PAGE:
Corporations, persons, tools, and fools
Corporations are persons? Someone said that you know a corporation is a person when Texas executes one.
How did we get to this situation where corporations have “freedom of speech” and many other freedoms granted to actual living individual persons?
Corporations were originally created to give monarchs and other nobility a piece of the economic action. As the merchant class rose in cities, monarchs couldn’t tax them because merchants had no land. By creating a corporation of a given business, a monarch could insist on a few shares of a corporation and rake in more in profits than he would have in taxes. Also, by giving a monopoly to a corporation, he protected it from competition.
These monopolies soon expanded far outside the monarch’s country with colonization of other parts of the world. An example is how British law forbade the American colonies from producing a long list of items or importing goods through any other organization than the British East India Company. Was the British East India Company composed of Adam Smith’s “order of men” who “were not to be trusted” with proposing legislation? The Boston Tea Party was an act of defiance against the corporate monopoly enjoyed by the British East India Company.
Is today’s Tea Party a tool of corporations who want to extract minerals without paying the full cost of such extraction? These corporations are waging legislative, administrative, and public relations campaigns to allow them to operate on corporate terms. Are these corporations composed of Adam Smith’s “order of men” who “were not to be trusted” with proposing legislation? Also, just like the British East India Company was a “foreign” entity, many of the extractors of today are entities from out of state or even out of the country.
Does “open for business” or “business-friendly” apply to locally owned companies or to large corporations that will move elsewhere whenever they think an area is not bending to their wishes? Does it mean that large corporations will be given subsidies, including reduced taxes, that aren’t given to locally owned businesses? If we want truth in government, maybe we should insist that states and localities that claim to be “business-friendly” should admit to being “corporation-friendly.”
Can you find “corporation” in the U.S. Constitution? That was deliberate. Many of the delegates to the Constitutional Convention remembered well the dominance of a corporation over colonial affairs and did not want a repeat of that stranglehold. Many of the national politicians of the time had a vision of craftsmen and farmers plying their goods in local markets.
But with advances in transportation, the economic situation changed drastically. To build canals required capital. To gather capital, groups of people had to organize to buy shares and/or borrow money. If the enterprise failed, the shareholders didn’t want to be held individually responsible for the losses of the company beyond their own financial contribution. Wouldn’t you? Thus, the limited liability corporation came to the United States.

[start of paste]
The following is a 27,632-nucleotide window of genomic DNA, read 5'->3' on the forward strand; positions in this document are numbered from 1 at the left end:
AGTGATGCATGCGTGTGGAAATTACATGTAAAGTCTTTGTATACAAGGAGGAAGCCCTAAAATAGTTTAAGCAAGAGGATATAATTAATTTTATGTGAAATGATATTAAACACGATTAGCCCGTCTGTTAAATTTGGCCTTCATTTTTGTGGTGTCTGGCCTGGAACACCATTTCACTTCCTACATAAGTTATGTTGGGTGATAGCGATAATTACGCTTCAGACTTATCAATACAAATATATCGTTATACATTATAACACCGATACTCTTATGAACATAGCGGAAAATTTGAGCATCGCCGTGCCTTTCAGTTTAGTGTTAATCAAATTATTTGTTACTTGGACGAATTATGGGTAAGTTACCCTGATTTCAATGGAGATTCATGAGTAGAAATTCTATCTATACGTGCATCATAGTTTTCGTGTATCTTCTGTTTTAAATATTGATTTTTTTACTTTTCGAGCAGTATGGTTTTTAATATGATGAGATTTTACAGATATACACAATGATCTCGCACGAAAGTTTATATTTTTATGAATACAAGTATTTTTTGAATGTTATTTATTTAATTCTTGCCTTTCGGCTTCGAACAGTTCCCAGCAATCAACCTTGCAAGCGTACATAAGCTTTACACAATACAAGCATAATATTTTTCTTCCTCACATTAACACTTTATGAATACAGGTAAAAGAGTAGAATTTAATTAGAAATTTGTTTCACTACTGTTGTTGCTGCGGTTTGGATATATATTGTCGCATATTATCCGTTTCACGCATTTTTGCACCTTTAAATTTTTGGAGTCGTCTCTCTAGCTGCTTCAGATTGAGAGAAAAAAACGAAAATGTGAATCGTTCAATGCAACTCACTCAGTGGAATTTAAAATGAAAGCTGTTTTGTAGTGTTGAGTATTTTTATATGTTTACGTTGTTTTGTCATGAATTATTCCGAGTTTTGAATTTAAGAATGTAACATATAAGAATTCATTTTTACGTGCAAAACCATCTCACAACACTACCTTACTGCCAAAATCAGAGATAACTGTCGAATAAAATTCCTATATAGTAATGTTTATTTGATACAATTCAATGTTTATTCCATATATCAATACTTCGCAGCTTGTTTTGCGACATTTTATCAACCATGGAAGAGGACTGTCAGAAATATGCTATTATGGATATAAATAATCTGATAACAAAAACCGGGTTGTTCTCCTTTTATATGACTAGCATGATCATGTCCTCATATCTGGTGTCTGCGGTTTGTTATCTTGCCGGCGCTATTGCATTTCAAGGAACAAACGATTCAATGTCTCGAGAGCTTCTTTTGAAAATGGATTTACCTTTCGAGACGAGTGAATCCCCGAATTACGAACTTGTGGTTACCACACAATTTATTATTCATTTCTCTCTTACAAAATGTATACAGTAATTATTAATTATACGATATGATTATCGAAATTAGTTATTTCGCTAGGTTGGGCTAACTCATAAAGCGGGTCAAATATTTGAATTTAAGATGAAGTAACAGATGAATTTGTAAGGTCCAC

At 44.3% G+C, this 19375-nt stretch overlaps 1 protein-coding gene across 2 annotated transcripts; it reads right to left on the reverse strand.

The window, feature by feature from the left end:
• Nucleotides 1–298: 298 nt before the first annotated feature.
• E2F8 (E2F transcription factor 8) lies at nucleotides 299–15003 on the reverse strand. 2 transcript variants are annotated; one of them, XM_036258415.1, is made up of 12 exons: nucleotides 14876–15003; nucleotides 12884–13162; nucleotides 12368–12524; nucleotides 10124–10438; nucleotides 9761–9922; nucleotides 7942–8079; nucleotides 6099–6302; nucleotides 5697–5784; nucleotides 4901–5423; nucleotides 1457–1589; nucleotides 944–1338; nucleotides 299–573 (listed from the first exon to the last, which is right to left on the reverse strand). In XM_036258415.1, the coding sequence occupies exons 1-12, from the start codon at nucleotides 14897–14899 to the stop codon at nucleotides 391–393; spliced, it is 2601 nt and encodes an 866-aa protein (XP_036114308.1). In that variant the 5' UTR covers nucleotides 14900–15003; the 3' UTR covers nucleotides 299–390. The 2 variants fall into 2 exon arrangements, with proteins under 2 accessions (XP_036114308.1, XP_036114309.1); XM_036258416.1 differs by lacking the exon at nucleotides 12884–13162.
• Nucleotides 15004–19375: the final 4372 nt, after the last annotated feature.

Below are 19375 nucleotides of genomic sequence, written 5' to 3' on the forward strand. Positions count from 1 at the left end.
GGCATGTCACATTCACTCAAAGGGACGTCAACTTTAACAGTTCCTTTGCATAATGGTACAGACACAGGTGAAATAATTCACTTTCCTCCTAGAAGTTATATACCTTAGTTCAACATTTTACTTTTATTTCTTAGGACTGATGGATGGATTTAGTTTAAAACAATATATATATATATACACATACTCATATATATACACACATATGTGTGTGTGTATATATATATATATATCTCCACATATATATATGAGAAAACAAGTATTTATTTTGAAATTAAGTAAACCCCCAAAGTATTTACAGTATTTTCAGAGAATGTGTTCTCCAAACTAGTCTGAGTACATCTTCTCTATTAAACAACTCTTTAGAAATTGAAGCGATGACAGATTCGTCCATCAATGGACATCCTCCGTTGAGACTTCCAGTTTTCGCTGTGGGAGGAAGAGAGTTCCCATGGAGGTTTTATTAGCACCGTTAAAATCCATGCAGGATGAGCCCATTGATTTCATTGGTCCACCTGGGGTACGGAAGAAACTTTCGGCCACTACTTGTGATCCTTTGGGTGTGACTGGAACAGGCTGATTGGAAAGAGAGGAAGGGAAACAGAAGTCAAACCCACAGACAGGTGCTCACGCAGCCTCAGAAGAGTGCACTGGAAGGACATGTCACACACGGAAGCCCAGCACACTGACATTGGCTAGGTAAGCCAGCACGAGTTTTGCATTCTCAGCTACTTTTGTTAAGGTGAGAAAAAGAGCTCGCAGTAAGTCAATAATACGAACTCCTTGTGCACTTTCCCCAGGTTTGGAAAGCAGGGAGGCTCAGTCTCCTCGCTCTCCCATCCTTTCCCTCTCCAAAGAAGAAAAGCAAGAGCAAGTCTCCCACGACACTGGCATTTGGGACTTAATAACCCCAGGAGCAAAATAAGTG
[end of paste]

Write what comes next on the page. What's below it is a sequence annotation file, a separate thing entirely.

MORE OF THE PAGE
With the coming of the railroads came ever larger corporations. The Illinois Central Railroad hired a lawyer to get special privileges like breaking unions, hiring foreign workers, and gaining privileges not held by people. Yep, that lawyer was the “of the people, by the people, and for the people” guy. Apparently, the Civil War opened his eyes to many things. This excerpt from one of his letters shows this rather strongly:
“I see in the near future a crisis approaching that unnerves me and causes me to tremble for the safety of my country. As a result of the war, corporations have been enthroned and an era of corruption in high places will follow, and the money power of the country will endeavor to prolong its reign by working upon the prejudices of the people until all wealth is aggregated in a few hands and the Republic is destroyed.”
My, how political parties morph over the generations! I think only two Republican presidents have had similar misgivings.
Many decades later, another wartime leader worried about the “military-industrial” complex. But one of his predecessors pulled a corporate branding trick on the American people. The Department of War was now to be called the Department of Defense. Now corporations weren’t in the business of selling war machines but were fulfilling “defense contracts.”
One of the political ironies is that the political party that claims the federal government can’t do anything right bends over backward to lavish more money on the military-industrial complex. Do they not know that snafu and fubar are terms coined by the guys in the foxholes?
So, are corporations the tools of the people, or are the people the tools of corporations? If we let the latter happen, then we are the fools.
For a lot more about the abuse of and by corporations, see “Life Inc.: How Corporatism Conquered the World, and How We Can Take It Back” by Douglas Rushkoff.
Mel owns shares in a few corporations and almost always votes against their overpaid executives and boards.